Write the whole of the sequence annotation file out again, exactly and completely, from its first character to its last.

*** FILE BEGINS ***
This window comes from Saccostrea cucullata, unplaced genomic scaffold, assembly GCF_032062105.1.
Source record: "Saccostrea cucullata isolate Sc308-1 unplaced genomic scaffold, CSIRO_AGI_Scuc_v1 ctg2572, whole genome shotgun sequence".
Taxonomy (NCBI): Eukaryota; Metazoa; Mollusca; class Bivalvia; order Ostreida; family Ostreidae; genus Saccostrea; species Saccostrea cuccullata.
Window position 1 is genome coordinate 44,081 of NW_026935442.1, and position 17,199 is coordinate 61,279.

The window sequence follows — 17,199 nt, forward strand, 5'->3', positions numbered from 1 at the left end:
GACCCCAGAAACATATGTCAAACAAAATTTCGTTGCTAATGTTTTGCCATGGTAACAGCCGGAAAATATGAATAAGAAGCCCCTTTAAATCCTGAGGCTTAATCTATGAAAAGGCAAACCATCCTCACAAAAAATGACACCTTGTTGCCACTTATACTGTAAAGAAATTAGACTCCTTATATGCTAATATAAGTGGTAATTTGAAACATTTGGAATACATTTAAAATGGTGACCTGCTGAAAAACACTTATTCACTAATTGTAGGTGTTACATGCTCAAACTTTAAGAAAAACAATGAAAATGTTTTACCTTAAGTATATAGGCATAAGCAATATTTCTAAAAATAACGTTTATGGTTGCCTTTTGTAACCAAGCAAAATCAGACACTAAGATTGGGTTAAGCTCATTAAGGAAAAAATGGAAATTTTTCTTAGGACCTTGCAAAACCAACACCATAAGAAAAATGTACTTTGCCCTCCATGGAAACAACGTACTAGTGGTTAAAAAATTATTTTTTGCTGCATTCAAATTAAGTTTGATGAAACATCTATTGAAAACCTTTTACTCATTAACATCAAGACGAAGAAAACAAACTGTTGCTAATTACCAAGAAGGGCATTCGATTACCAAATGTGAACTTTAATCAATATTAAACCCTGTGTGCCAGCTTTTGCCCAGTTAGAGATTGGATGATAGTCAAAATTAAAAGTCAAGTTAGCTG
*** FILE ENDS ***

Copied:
This window comes from Saccostrea cucullata, unplaced genomic scaffold, assembly GCF_032062105.1.
Source record: "Saccostrea cucullata isolate Sc308-1 unplaced genomic scaffold, CSIRO_AGI_Scuc_v1 ctg2572, whole genome shotgun sequence".
Taxonomy (NCBI): Eukaryota; Metazoa; Mollusca; class Bivalvia; order Ostreida; family Ostreidae; genus Saccostrea; species Saccostrea cuccullata.
Window position 1 is genome coordinate 44,081 of NW_026935442.1, and position 17,199 is coordinate 61,279.

The window sequence follows — 17,199 nt, forward strand, 5'->3', positions numbered from 1 at the left end:
GACCCCAGAAACATATGTCAAACAAAATTTCGTTGCTAATGTTTTGCCATGGTAACAGCCGGAAAATATGAATAAGAAGCCCCTTTAAATCCTGAGGCTTAATCTATGAAAAGGCAAACCATCCTCACAAAAAATGACACCTTGTTGCCACTTATACTGTAAAGAAATTAGACTCCTTATATGCTAATATAAGTGGTAATTTGAAACATTTGGAATACATTTAAAATGGTGACCTGCTGAAAAACACTTATTCACTAATTGTAGGTGTTACATGCTCAAACTTTAAGAAAAACAATGAAAATGTTTTACCTTAAGTATATAGGCATAAGCAATATTTCTAAAAATAACGTTTATGGTTGCCTTTTGTAACCAAGCAAAATCAGACACTAAGATTGGGTTAAGCTCATTAAGGAAAAAATGGAAATTTTTCTTAGGACCTTGCAAAACCAACACCATAAGAAAAATGTACTTTGCCCTCCATGGAAACAACGTACTAGTGGTTAAAAAATTATTTTTTGCTGCATTCAAATTAAGTTTGATGAAACATCTATTGAAAACCTTTTACTCATTAACATCAAGACGAAGAAAACAAACTGTTGCTAATTACCAAGAAGGGCATTCGATTACCAAATGTGAACTTTAATCAATATTAAACCCTGTGTGCCAGCTTTTGCCCAGTTAGAGATTGGATGATAGTCAAAATTAAAAGTCAAGTTAGCTG